God Is Dead (comics)

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God Is Dead
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Publication information
PublisherAvatar Press
ScheduleMonthly
FormatOngoing series
GenreMythology
Publication dateSeptember 2013
Creative team
Written byJonathan Hickman Issues 1 - 6, Mike Costa 1 - Present, Alan Moore & Simon Spurrier Acts of God
Artist(s)Di Amorim Issues 1-6, Jillian Figari Issues 7 - 9, German Erramouspe Issues 10 - 12, Omar Francia Issues 13 - 15, Emiliano Urdinola Issues 16 - Present

God Is Dead is a comic book series created by Jonathan Hickman and Mike Costa, published by Avatar Press. It deals with ancient gods and goddesses from mythologies around the world coming to Earth to lay claim to the world of man.[1] The subplot deals with a group of people named the Collective, who resist the ancient gods.

Publication history[edit]

God is Dead began as a six-issue limited series in September 2013, with Hickman and Costa as co-writers. Once the initial six-issue story arc concluded, the comic became an ongoing series with Costa as the only writer.[2] In August 2014, Alan Moore and Simon Spurrier contributed to the first issue of a new story arc entitled God Is Dead: The Book of Acts.[3] The series concluded in 2016 with its 48th issue.

Cover Art[edit]

The cover art of the comics typically featured five different covers. The initial one would be a solid color with a religious symbol. The other styles of covers were "Enchanted", "Iconic", "Carnage", and "End of Days.

Plot[edit]

In 2015, a man claiming to be Zeus, the ancient Greek god of thunder, arrives in Vatican City and claims the Earth as his domain. This event becomes known as the Second Coming. In subsequent months, several other figures claiming to be gods and goddesses emerge as if from nowhere, and begin to divide the Earth into different territories. Fighting between the various gods breaks out, and drags the Earth into war.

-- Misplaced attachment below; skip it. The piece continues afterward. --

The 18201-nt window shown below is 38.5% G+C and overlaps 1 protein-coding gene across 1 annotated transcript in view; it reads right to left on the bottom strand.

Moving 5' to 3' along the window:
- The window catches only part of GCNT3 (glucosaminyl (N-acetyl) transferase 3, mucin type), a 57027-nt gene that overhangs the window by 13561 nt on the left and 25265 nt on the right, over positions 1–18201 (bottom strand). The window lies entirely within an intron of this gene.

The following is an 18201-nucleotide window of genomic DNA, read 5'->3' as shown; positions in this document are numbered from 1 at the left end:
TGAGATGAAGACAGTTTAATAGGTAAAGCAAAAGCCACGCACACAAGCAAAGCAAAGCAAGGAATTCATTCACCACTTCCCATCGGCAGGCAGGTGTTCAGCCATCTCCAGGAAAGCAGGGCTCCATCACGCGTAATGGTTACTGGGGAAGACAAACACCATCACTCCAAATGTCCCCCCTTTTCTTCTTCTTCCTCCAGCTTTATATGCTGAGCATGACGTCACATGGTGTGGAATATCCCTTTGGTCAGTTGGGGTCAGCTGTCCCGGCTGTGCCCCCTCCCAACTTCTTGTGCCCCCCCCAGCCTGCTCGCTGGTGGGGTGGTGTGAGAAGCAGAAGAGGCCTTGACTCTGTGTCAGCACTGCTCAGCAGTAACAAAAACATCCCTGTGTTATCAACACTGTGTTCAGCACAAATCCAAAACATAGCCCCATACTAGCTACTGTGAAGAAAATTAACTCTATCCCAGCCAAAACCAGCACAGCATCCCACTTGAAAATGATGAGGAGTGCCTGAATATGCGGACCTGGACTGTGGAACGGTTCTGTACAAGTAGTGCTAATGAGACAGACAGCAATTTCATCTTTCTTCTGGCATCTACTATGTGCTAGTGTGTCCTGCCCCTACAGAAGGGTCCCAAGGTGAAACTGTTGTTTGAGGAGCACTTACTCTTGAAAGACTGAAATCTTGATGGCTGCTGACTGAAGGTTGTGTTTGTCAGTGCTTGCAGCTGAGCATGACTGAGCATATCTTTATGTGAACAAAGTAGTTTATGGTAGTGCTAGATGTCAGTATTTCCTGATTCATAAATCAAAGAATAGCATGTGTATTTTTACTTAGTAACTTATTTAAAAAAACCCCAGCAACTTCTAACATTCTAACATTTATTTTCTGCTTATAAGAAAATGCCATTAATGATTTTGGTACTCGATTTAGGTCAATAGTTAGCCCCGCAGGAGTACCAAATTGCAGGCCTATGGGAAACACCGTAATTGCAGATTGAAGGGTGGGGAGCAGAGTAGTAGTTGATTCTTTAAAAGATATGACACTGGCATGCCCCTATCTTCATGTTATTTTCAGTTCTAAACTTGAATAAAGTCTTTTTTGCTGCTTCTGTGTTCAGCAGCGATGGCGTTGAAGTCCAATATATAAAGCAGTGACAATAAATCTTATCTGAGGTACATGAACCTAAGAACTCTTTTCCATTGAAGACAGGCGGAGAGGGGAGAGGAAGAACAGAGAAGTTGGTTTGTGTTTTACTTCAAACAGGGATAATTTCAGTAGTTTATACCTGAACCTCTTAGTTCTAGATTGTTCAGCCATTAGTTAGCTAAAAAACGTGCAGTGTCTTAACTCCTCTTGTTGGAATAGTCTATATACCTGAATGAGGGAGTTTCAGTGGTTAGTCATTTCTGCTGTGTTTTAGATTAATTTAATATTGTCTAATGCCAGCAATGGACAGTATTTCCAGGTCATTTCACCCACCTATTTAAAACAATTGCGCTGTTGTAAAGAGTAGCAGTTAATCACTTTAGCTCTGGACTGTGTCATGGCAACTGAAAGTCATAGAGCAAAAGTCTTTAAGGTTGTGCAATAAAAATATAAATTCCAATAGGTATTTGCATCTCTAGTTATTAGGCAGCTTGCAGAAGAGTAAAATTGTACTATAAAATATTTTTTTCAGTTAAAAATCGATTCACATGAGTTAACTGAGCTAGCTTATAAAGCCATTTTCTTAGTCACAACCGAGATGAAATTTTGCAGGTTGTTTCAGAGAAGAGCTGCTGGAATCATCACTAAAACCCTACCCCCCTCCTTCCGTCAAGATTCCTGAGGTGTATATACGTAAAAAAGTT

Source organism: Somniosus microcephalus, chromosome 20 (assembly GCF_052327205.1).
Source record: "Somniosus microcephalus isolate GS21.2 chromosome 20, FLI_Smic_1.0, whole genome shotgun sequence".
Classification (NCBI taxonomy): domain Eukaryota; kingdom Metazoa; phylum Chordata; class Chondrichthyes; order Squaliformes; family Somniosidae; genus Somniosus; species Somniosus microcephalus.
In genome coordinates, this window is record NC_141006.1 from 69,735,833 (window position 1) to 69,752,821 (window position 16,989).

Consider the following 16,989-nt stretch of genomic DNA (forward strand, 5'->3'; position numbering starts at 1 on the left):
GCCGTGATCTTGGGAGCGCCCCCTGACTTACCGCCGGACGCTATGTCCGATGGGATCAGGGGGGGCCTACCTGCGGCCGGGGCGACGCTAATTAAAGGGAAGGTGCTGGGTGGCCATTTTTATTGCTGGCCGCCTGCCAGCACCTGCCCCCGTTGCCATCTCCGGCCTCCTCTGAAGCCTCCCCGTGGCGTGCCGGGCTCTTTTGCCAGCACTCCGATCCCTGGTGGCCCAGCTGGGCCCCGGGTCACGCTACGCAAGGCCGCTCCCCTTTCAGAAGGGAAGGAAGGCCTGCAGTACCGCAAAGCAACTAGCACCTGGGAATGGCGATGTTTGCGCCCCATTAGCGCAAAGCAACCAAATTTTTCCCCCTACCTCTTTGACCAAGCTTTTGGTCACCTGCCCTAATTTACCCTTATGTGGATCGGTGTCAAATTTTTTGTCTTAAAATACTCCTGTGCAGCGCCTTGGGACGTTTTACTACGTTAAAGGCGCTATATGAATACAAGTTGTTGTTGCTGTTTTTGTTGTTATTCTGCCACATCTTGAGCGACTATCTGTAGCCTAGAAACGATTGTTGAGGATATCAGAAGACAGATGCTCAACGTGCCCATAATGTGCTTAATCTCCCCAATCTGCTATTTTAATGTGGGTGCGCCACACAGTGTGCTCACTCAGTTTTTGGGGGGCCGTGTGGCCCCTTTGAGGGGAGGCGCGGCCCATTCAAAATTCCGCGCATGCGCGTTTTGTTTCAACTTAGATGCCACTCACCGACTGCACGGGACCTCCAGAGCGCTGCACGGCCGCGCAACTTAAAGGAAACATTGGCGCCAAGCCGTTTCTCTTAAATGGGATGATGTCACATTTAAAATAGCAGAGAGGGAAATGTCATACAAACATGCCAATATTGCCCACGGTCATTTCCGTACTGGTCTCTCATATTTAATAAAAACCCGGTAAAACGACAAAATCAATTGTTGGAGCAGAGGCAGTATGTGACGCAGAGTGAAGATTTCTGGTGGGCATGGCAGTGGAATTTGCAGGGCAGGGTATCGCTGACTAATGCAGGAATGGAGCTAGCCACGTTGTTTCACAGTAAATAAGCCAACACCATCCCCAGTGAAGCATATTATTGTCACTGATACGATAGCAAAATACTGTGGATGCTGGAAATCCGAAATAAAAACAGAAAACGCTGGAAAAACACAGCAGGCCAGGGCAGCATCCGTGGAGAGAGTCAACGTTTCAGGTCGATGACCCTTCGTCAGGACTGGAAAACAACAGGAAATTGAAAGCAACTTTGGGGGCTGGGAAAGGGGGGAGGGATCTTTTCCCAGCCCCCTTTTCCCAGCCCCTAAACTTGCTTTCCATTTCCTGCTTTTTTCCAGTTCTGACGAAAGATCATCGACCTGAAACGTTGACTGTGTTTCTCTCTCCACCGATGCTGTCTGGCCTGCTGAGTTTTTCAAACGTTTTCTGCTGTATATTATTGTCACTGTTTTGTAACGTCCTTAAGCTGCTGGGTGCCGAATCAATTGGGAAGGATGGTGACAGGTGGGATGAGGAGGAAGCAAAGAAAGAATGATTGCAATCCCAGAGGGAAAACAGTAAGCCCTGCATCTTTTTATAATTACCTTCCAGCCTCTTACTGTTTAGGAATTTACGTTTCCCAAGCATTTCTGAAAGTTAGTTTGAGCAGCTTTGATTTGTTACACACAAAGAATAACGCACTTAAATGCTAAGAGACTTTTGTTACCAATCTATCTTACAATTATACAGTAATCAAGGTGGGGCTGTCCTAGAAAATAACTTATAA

Unknown to the gods, an underground society known as the Collective suspects that the gods are not who they appear to be, and seek to create their own new gods to rival those of the ancient pantheons.[4] The Collective is eventually destroyed by the gods, but one member, Gaby, survives, and a generation later has risen to take the identity of the Earth Mother, Gaia.

As Gaia, Gaby rules over the world virtually unchallenged by the gods that still remain. One of her followers, Tansy, travels to Australia, which has been abandoned since the events of the Second Coming. Once there, she meets a man named Albert Spencer, who survived the Second Coming and has been residing in the Dreamtime with a ragtag group of humans. Together, they use a device to go to Heaven and find the Judeo-Christian God with his head blown off. Albert then decides to unite the remnants of Earth's pantheons to lead an assault on Gaia.

As Albert attempts to form alliances, at Gaia's palace, her servants begin to question her motives and her divinity after she kills multiple members of the community that worship her. Hephaestus forms his own alliance among Gaia and Baldr, and organizes a counterattack against the lesser gods, which is successful, until the lesser gods attack. Hephaestus then descends into the bowels of a nearby mountain, and releases the Titans to do battle. Meanwhile, Lily, Gaia's high priestess who discovers the Collective's hideout, flies with a massive dragon, carrying a nuclear weapon. A final battle is waged between the Titans and the remnants of the gods, ending with Lily dropping a nuclear weapon and killing Gaia. In doing so, the Earth begins to dry and shrivel, until Jesus, dressed as a normal human man, emerges in a flash of light.